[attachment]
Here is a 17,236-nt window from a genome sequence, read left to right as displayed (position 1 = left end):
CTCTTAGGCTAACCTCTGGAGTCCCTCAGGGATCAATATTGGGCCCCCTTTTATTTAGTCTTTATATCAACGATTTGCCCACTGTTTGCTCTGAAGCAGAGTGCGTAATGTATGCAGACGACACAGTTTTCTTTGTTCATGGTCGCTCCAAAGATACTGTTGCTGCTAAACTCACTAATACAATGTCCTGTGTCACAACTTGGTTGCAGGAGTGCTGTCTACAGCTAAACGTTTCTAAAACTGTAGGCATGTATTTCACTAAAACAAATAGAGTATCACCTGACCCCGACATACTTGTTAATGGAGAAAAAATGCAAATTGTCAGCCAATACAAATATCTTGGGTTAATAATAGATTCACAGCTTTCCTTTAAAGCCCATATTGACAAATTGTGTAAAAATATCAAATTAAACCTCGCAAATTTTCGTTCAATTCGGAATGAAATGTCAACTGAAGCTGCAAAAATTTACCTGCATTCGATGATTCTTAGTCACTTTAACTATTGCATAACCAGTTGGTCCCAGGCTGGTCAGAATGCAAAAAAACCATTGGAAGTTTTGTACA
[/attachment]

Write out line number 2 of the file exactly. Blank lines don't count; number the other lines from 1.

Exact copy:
CTCTTAGGCTAACCTCTGGAGTCCCTCAGGGATCAATATTGGGCCCCCTTTTATTTAGTCTTTATATCAACGATTTGCCCACTGTTTGCTCTGAAGCAGAGTGCGTAATGTATGCAGACGACACAGTTTTCTTTGTTCATGGTCGCTCCAAAGATACTGTTGCTGCTAAACTCACTAATACAATGTCCTGTGTCACAACTTGGTTGCAGGAGTGCTGTCTACAGCTAAACGTTTCTAAAACTGTAGGCATGTATTTCACTAAAACAAATAGAGTATCACCTGACCCCGACATACTTGTTAATGGAGAAAAAATGCAAATTGTCAGCCAATACAAATATCTTGGGTTAATAATAGATTCACAGCTTTCCTTTAAAGCCCATATTGACAAATTGTGTAAAAATATCAAATTAAACCTCGCAAATTTTCGTTCAATTCGGAATGAAATGTCAACTGAAGCTGCAAAAATTTACCTGCATTCGATGATTCTTAGTCACTTTAACTATTGCATAACCAGTTGGTCCCAGGCTGGTCAGAATGCAAAAAAACCATTGGAAGTTTTGTACA